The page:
However, both groups are warm season vegetables that can get planted or sown as seed in early spring. The vines of both summer and winter squash grow through spring and summer, and then eventually succumb to the first frost. The difference is that summer squash start producing early and abundantly, and continue to produce through summer. Winter squash ripen slowly in autumn.

Summer squash, like zucchini, pattypan and crookneck squash, are very prolific. Zucchini can be overwhelmingly so. However, their fruits, which are incidentally considered by most to be culinary ‘vegetables’, are best fresh. Otherwise, they are quite perishable. They can be frozen or canned, but do not hold up well. Consequently, good summer squash are unavailable after the first frost.

Winter squash, like Hubbard, acorn, butternut, turban and spaghetti squash, as well as pumpkins, are not nearly as productive. Individual plants might produce only single large fruits, or only a few small fruits, depending on variety. These fruits develop and ripen so slowly that they are not ready until autumn, as the vines are withering. Supposedly, exposure to slight frost improves their flavor.

The advantage of winter squash is that the fruits are tough enough to be stored for months into winter, hence their designation as winter squash. Some pumpkins can be stored out of the weather for months after winter, although flavor and nutritional quality slowly deteriorate. If that is not long enough, the flesh of winter squash can be peeled, and then frozen or canned. Unfortunately, winter squash are no substitute for summer squash, and take more work to cook, but they are certainly worth growing.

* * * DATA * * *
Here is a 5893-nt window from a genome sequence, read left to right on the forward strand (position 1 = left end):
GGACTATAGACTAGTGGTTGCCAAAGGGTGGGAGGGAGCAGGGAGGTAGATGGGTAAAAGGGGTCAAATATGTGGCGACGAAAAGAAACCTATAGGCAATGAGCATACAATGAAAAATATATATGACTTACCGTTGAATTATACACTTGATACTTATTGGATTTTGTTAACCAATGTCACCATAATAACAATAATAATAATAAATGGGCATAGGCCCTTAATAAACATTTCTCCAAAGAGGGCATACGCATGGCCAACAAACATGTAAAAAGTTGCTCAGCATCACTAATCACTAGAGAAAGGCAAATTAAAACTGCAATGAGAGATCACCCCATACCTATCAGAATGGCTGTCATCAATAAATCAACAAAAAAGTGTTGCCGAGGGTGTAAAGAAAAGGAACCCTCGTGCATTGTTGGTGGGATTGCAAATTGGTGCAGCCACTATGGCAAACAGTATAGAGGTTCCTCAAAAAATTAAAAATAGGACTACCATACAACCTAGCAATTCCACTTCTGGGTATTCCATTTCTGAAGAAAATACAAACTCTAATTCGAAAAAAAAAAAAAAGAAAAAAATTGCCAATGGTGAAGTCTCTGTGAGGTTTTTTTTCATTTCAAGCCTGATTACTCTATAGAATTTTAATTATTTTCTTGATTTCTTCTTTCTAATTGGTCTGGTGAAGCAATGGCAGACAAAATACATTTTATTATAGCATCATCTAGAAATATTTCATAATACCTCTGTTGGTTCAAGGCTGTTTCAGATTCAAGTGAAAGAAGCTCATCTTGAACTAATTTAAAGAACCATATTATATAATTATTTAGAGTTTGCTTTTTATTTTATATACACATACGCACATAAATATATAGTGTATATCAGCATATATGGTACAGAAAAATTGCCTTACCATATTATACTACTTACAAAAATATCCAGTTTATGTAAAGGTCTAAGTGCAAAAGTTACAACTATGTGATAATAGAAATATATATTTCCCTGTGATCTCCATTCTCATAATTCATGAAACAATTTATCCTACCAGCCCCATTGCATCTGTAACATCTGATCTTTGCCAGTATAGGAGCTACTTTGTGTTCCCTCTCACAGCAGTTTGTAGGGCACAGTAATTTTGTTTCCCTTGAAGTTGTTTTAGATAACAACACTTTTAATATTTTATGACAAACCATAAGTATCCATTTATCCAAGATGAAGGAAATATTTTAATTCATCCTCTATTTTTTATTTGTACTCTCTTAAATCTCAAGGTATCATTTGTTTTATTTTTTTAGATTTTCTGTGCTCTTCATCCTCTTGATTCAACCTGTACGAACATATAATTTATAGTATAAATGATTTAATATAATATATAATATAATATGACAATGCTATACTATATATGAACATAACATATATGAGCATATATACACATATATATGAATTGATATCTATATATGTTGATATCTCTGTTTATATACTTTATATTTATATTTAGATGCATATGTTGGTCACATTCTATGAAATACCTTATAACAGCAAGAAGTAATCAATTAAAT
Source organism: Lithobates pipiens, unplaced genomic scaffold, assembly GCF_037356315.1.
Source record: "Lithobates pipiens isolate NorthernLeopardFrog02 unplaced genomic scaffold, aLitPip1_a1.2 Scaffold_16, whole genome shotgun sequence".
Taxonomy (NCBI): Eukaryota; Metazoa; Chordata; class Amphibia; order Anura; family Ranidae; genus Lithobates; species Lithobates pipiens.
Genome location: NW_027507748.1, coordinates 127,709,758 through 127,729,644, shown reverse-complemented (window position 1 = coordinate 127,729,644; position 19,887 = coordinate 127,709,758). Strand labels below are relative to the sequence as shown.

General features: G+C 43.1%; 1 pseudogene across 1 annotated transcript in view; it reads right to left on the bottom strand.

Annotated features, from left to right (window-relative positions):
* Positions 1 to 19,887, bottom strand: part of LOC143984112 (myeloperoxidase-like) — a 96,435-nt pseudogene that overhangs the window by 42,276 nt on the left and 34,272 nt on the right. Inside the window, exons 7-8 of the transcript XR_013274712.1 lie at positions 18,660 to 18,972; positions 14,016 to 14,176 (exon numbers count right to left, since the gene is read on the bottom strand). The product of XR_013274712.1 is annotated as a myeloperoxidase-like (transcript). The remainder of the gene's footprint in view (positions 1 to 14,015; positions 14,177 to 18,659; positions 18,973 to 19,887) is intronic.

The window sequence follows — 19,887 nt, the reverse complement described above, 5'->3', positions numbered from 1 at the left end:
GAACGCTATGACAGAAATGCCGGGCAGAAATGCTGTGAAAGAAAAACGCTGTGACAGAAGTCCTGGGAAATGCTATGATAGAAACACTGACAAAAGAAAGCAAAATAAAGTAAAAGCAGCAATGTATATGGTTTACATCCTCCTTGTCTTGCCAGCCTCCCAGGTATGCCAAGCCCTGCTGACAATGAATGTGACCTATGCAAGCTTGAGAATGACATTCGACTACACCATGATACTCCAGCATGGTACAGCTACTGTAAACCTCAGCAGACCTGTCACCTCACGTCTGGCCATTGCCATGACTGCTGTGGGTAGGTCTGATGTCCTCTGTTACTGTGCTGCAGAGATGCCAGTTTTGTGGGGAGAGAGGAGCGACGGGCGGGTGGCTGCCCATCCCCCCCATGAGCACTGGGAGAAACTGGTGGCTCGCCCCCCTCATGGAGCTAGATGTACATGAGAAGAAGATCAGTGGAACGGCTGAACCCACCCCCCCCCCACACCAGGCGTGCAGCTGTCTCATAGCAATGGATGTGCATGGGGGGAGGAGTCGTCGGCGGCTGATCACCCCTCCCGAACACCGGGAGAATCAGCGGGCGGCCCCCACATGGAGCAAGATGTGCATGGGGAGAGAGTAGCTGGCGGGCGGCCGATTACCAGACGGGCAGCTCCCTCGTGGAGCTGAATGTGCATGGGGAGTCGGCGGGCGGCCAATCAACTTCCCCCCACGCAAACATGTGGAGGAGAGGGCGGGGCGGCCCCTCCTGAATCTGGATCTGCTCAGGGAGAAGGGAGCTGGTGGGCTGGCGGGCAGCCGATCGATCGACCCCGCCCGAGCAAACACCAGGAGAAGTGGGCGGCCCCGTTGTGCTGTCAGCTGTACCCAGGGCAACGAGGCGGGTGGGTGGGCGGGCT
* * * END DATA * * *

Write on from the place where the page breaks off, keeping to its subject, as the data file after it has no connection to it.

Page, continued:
Squash For Summer And Winter

80425thumbConsidering that some of the winter squash can last right through winter and into spring, there really is a squash for every season. By the time the last of the winter squash run out, the first of the summer squash will be ready later in spring. They get an early start here, and continue until frost. By that time, the earliest of the winter squash will be ready for autumn, and will last through winter.

However, they all get planted about now. There is no such thing as cool season squash. They are all warm season vegetables (actually fruits). The vines and foliage all grow like weeds while the weather is warm, and then succumb to frost at the end of their season. They all grow very easily from seed, but because each garden needs only a few plants, they are often planted as seedlings.

The main difference between summer and winter squash is that summer squash plants continue to produce many smaller fruits while the weather is warm, and winter squash plants produce only a few larger and firmer fruits that develop slowly while the weather is warm, and then finish ripening as the vines that produce them die in autumn and winter. One begins where the other finishes.

Zucchini is the most familiar summer squash here. It is most productive if regularly deprived of its tender juvenile fruit, and is notably less productive if the fruit is allowed to get bigger and tougher. Pumpkin is the most familiar winter squash here. It is expected to produce only a few big and firm fruit that take all season to develop. Extra juvenile fruit may get plucked to favor one or two fruits.

Summer squash deserve more prominent locations in the garden because the fruit gets harvested regularly. Zucchini grows as a large plant, but stays somewhat confined. Winter squash want the same sort of rich garden soil and watering, but can be put out of the way. Except for plucking a few extra fruit, not much more needs to be done to them. Some like to climb fences. Pumpkin vines can be directed to the edge or just outside of the garden.